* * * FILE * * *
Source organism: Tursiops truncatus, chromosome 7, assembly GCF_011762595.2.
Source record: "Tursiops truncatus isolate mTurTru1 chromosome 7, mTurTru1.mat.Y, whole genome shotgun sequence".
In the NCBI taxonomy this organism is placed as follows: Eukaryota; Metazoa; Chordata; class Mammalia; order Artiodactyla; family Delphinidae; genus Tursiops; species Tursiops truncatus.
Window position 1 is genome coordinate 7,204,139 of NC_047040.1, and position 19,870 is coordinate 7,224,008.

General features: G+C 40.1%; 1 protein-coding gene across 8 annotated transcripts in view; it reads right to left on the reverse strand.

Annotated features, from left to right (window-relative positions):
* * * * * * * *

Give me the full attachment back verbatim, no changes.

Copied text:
Source organism: Tursiops truncatus, chromosome 7, assembly GCF_011762595.2.
Source record: "Tursiops truncatus isolate mTurTru1 chromosome 7, mTurTru1.mat.Y, whole genome shotgun sequence".
In the NCBI taxonomy this organism is placed as follows: Eukaryota; Metazoa; Chordata; class Mammalia; order Artiodactyla; family Delphinidae; genus Tursiops; species Tursiops truncatus.
Window position 1 is genome coordinate 7,204,139 of NC_047040.1, and position 19,870 is coordinate 7,224,008.

General features: G+C 40.1%; 1 protein-coding gene across 8 annotated transcripts in view; it reads right to left on the reverse strand.

Annotated features, from left to right (window-relative positions):